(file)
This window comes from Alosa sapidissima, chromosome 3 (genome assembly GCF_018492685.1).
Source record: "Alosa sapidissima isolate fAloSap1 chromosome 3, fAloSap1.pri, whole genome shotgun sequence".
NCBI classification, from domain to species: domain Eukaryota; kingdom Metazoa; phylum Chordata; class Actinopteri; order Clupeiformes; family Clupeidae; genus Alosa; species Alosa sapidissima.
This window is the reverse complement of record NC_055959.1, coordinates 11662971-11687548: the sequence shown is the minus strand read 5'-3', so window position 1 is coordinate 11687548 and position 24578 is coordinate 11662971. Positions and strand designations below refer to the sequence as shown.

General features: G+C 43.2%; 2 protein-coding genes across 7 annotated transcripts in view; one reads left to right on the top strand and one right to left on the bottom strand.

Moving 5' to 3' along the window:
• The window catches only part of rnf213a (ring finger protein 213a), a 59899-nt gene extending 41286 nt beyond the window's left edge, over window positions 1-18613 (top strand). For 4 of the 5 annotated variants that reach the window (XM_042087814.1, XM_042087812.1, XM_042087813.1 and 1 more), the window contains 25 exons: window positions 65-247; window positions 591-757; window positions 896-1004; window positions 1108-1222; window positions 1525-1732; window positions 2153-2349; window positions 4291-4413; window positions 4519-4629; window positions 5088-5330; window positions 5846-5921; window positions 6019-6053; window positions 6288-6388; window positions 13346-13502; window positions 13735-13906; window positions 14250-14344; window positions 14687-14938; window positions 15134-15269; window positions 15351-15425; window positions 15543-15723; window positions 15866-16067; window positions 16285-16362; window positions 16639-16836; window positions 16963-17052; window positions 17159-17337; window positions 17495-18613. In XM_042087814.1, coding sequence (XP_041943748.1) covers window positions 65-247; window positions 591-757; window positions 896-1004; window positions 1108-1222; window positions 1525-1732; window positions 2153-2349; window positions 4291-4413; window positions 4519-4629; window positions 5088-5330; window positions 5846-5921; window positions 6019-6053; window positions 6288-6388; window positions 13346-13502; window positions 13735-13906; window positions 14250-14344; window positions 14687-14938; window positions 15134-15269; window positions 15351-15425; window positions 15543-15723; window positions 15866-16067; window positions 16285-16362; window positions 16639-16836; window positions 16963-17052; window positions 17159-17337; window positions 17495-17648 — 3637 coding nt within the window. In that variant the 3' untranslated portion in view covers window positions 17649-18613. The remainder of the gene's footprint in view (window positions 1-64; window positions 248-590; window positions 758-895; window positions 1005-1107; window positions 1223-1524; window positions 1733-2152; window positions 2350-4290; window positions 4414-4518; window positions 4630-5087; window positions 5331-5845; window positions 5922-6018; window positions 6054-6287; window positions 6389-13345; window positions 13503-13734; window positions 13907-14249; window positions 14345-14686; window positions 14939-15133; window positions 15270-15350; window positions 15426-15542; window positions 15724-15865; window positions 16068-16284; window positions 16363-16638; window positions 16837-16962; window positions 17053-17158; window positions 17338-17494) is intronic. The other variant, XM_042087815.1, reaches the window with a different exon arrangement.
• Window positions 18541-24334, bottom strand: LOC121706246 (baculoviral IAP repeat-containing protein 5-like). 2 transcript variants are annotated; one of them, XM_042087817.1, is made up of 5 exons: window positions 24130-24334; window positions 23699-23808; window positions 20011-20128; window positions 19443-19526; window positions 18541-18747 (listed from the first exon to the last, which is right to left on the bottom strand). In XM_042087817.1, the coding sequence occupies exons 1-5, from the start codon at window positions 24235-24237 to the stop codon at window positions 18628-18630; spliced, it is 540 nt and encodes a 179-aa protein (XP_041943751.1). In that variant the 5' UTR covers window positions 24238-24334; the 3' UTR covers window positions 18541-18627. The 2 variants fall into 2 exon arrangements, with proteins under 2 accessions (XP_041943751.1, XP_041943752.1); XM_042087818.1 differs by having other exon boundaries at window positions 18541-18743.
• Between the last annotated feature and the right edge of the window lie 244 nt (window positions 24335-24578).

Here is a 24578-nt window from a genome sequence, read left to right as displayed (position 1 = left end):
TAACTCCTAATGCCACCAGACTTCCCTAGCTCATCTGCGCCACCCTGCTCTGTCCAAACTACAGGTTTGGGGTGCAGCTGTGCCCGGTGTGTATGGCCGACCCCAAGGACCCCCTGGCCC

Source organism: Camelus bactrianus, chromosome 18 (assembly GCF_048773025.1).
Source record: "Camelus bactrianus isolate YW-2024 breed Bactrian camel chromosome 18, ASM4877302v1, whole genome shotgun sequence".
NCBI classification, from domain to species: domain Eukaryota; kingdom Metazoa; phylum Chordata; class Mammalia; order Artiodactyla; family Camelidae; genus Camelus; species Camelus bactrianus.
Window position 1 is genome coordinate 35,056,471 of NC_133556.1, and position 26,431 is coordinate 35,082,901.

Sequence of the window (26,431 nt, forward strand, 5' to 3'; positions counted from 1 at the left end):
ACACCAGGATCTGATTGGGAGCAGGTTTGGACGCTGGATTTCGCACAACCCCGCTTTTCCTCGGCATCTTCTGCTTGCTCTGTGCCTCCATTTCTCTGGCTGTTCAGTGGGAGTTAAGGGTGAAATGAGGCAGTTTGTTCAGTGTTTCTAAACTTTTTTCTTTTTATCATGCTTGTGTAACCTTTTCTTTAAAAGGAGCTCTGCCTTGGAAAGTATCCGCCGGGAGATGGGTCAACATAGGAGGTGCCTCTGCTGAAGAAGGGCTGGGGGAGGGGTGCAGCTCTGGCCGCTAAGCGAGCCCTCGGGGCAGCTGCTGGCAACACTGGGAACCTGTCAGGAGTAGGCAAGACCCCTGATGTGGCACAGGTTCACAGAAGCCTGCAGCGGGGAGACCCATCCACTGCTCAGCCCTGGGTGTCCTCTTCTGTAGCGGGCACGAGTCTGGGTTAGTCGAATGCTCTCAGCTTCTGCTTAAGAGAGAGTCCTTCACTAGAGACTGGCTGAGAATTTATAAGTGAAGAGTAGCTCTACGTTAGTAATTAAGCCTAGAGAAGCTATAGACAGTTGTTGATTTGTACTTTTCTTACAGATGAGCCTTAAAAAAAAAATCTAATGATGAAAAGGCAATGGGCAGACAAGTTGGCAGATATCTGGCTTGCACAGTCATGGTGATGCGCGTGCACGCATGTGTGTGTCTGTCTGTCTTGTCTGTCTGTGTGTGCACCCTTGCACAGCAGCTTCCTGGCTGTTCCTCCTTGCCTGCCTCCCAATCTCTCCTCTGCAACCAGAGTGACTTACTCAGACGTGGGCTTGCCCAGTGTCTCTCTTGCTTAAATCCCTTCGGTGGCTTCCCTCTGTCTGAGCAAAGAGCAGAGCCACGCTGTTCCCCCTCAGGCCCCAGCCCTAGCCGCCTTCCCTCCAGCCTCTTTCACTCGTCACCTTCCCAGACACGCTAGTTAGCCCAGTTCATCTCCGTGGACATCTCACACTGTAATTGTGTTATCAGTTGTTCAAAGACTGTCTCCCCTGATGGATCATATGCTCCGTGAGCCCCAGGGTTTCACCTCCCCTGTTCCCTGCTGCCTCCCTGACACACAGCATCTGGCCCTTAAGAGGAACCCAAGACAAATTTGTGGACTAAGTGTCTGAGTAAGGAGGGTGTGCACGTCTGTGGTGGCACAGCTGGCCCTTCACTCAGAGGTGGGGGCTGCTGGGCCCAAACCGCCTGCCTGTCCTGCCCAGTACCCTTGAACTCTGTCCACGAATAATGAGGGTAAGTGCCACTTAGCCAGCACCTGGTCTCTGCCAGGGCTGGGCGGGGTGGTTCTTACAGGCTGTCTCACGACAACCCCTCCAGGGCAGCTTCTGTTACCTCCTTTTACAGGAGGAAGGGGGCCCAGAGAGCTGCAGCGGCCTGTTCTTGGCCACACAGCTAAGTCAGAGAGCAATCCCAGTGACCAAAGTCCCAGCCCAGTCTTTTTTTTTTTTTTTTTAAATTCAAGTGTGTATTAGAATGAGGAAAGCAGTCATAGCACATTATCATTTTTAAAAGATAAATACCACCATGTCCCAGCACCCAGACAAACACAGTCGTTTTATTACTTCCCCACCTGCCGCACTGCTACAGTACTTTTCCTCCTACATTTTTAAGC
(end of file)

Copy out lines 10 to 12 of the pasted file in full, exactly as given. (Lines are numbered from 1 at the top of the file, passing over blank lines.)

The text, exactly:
Here is a 24578-nt window from a genome sequence, read left to right as displayed (position 1 = left end):
TAACTCCTAATGCCACCAGACTTCCCTAGCTCATCTGCGCCACCCTGCTCTGTCCAAACTACAGGTTTGGGGTGCAGCTGTGCCCGGTGTGTATGGCCGACCCCAAGGACCCCCTGGCCC

Source organism: Camelus bactrianus, chromosome 18 (assembly GCF_048773025.1).